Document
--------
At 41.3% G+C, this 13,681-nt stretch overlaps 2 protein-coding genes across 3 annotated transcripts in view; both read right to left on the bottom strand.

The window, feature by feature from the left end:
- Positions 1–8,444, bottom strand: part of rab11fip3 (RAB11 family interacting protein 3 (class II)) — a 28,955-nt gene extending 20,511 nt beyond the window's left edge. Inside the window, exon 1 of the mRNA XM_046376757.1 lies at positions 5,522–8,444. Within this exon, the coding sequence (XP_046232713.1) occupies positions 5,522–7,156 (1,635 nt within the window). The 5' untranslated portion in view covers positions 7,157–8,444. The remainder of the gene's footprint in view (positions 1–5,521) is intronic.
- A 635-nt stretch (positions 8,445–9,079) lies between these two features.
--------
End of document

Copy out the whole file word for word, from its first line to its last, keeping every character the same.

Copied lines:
At 41.3% G+C, this 13,681-nt stretch overlaps 2 protein-coding genes across 3 annotated transcripts in view; both read right to left on the bottom strand.

The window, feature by feature from the left end:
- Positions 1–8,444, bottom strand: part of rab11fip3 (RAB11 family interacting protein 3 (class II)) — a 28,955-nt gene extending 20,511 nt beyond the window's left edge. Inside the window, exon 1 of the mRNA XM_046376757.1 lies at positions 5,522–8,444. Within this exon, the coding sequence (XP_046232713.1) occupies positions 5,522–7,156 (1,635 nt within the window). The 5' untranslated portion in view covers positions 7,157–8,444. The remainder of the gene's footprint in view (positions 1–5,521) is intronic.
- A 635-nt stretch (positions 8,445–9,079) lies between these two features.